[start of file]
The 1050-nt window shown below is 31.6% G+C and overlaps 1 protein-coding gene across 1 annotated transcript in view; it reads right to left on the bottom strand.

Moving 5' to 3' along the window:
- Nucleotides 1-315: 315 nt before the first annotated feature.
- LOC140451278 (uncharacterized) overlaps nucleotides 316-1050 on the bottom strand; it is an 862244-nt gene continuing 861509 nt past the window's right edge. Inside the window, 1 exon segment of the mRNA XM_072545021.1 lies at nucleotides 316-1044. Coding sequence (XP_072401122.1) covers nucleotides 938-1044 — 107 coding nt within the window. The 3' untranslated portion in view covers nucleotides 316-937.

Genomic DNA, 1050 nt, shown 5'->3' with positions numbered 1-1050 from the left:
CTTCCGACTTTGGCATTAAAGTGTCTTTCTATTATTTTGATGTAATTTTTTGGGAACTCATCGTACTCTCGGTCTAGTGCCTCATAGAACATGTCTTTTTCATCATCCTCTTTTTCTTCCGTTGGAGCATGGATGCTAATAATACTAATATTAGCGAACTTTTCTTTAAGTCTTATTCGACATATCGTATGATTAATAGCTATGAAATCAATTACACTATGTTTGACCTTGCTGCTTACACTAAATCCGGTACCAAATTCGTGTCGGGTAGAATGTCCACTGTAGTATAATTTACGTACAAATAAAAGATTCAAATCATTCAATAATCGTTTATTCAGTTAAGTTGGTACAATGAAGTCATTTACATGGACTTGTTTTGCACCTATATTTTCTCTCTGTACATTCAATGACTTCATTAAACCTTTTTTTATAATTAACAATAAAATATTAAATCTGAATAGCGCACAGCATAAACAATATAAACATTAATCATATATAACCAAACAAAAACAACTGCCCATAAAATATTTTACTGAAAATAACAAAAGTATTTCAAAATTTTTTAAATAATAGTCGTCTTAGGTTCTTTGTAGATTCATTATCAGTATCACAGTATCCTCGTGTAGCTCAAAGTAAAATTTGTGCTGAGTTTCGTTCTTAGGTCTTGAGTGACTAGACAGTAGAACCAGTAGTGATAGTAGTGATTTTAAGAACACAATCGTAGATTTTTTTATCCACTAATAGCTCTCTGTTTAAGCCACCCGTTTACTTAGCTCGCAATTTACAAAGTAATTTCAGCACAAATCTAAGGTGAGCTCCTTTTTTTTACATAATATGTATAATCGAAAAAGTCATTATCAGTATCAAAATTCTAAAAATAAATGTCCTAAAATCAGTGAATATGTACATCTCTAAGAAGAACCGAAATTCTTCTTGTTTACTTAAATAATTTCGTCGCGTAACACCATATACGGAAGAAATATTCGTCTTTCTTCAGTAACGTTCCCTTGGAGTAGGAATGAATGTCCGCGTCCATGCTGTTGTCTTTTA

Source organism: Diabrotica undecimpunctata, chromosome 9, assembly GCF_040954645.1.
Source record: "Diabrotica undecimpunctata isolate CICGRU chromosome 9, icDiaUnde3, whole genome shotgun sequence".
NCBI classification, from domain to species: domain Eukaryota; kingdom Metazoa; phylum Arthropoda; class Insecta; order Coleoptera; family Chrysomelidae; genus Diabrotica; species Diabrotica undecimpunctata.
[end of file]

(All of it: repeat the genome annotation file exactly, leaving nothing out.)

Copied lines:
The 1050-nt window shown below is 31.6% G+C and overlaps 1 protein-coding gene across 1 annotated transcript in view; it reads right to left on the bottom strand.

Moving 5' to 3' along the window:
- Nucleotides 1-315: 315 nt before the first annotated feature.
- LOC140451278 (uncharacterized) overlaps nucleotides 316-1050 on the bottom strand; it is an 862244-nt gene continuing 861509 nt past the window's right edge. Inside the window, 1 exon segment of the mRNA XM_072545021.1 lies at nucleotides 316-1044. Coding sequence (XP_072401122.1) covers nucleotides 938-1044 — 107 coding nt within the window. The 3' untranslated portion in view covers nucleotides 316-937.

Genomic DNA, 1050 nt, shown 5'->3' with positions numbered 1-1050 from the left:
CTTCCGACTTTGGCATTAAAGTGTCTTTCTATTATTTTGATGTAATTTTTTGGGAACTCATCGTACTCTCGGTCTAGTGCCTCATAGAACATGTCTTTTTCATCATCCTCTTTTTCTTCCGTTGGAGCATGGATGCTAATAATACTAATATTAGCGAACTTTTCTTTAAGTCTTATTCGACATATCGTATGATTAATAGCTATGAAATCAATTACACTATGTTTGACCTTGCTGCTTACACTAAATCCGGTACCAAATTCGTGTCGGGTAGAATGTCCACTGTAGTATAATTTACGTACAAATAAAAGATTCAAATCATTCAATAATCGTTTATTCAGTTAAGTTGGTACAATGAAGTCATTTACATGGACTTGTTTTGCACCTATATTTTCTCTCTGTACATTCAATGACTTCATTAAACCTTTTTTTATAATTAACAATAAAATATTAAATCTGAATAGCGCACAGCATAAACAATATAAACATTAATCATATATAACCAAACAAAAACAACTGCCCATAAAATATTTTACTGAAAATAACAAAAGTATTTCAAAATTTTTTAAATAATAGTCGTCTTAGGTTCTTTGTAGATTCATTATCAGTATCACAGTATCCTCGTGTAGCTCAAAGTAAAATTTGTGCTGAGTTTCGTTCTTAGGTCTTGAGTGACTAGACAGTAGAACCAGTAGTGATAGTAGTGATTTTAAGAACACAATCGTAGATTTTTTTATCCACTAATAGCTCTCTGTTTAAGCCACCCGTTTACTTAGCTCGCAATTTACAAAGTAATTTCAGCACAAATCTAAGGTGAGCTCCTTTTTTTTACATAATATGTATAATCGAAAAAGTCATTATCAGTATCAAAATTCTAAAAATAAATGTCCTAAAATCAGTGAATATGTACATCTCTAAGAAGAACCGAAATTCTTCTTGTTTACTTAAATAATTTCGTCGCGTAACACCATATACGGAAGAAATATTCGTCTTTCTTCAGTAACGTTCCCTTGGAGTAGGAATGAATGTCCGCGTCCATGCTGTTGTCTTTTA

Source organism: Diabrotica undecimpunctata, chromosome 9, assembly GCF_040954645.1.
Source record: "Diabrotica undecimpunctata isolate CICGRU chromosome 9, icDiaUnde3, whole genome shotgun sequence".
NCBI classification, from domain to species: domain Eukaryota; kingdom Metazoa; phylum Arthropoda; class Insecta; order Coleoptera; family Chrysomelidae; genus Diabrotica; species Diabrotica undecimpunctata.